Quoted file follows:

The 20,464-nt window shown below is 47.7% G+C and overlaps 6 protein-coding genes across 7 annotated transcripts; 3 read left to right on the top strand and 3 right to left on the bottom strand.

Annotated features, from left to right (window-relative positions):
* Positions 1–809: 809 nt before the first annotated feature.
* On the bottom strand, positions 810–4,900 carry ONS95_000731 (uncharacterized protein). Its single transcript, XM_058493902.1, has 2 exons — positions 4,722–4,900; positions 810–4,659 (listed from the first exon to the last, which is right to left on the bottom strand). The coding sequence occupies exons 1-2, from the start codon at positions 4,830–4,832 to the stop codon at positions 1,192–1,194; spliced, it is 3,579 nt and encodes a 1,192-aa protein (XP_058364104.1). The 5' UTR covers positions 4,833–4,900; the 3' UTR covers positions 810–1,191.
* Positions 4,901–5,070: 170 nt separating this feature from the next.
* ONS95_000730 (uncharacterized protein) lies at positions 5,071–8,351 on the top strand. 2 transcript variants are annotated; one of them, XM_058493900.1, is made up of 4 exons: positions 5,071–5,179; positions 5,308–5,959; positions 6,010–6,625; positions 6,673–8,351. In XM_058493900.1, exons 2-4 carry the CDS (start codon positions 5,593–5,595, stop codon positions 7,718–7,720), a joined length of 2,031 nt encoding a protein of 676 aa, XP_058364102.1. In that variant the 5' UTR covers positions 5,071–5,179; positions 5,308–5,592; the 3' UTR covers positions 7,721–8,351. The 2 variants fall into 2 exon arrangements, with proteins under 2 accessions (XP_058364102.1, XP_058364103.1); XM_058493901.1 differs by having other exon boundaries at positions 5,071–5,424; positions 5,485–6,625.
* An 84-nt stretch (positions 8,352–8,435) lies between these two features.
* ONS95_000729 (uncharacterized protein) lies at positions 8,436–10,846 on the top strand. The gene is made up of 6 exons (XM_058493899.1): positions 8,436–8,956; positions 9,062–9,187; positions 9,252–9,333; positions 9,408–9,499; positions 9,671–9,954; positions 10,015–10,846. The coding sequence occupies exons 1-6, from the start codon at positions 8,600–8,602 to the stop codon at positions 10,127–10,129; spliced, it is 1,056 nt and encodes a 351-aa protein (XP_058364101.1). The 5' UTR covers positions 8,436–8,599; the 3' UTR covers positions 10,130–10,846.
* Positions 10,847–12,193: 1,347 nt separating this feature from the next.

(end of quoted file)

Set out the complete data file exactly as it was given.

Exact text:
The 20,464-nt window shown below is 47.7% G+C and overlaps 6 protein-coding genes across 7 annotated transcripts; 3 read left to right on the top strand and 3 right to left on the bottom strand.

Annotated features, from left to right (window-relative positions):
* Positions 1–809: 809 nt before the first annotated feature.
* On the bottom strand, positions 810–4,900 carry ONS95_000731 (uncharacterized protein). Its single transcript, XM_058493902.1, has 2 exons — positions 4,722–4,900; positions 810–4,659 (listed from the first exon to the last, which is right to left on the bottom strand). The coding sequence occupies exons 1-2, from the start codon at positions 4,830–4,832 to the stop codon at positions 1,192–1,194; spliced, it is 3,579 nt and encodes a 1,192-aa protein (XP_058364104.1). The 5' UTR covers positions 4,833–4,900; the 3' UTR covers positions 810–1,191.
* Positions 4,901–5,070: 170 nt separating this feature from the next.
* ONS95_000730 (uncharacterized protein) lies at positions 5,071–8,351 on the top strand. 2 transcript variants are annotated; one of them, XM_058493900.1, is made up of 4 exons: positions 5,071–5,179; positions 5,308–5,959; positions 6,010–6,625; positions 6,673–8,351. In XM_058493900.1, exons 2-4 carry the CDS (start codon positions 5,593–5,595, stop codon positions 7,718–7,720), a joined length of 2,031 nt encoding a protein of 676 aa, XP_058364102.1. In that variant the 5' UTR covers positions 5,071–5,179; positions 5,308–5,592; the 3' UTR covers positions 7,721–8,351. The 2 variants fall into 2 exon arrangements, with proteins under 2 accessions (XP_058364102.1, XP_058364103.1); XM_058493901.1 differs by having other exon boundaries at positions 5,071–5,424; positions 5,485–6,625.
* An 84-nt stretch (positions 8,352–8,435) lies between these two features.
* ONS95_000729 (uncharacterized protein) lies at positions 8,436–10,846 on the top strand. The gene is made up of 6 exons (XM_058493899.1): positions 8,436–8,956; positions 9,062–9,187; positions 9,252–9,333; positions 9,408–9,499; positions 9,671–9,954; positions 10,015–10,846. The coding sequence occupies exons 1-6, from the start codon at positions 8,600–8,602 to the stop codon at positions 10,127–10,129; spliced, it is 1,056 nt and encodes a 351-aa protein (XP_058364101.1). The 5' UTR covers positions 8,436–8,599; the 3' UTR covers positions 10,130–10,846.
* Positions 10,847–12,193: 1,347 nt separating this feature from the next.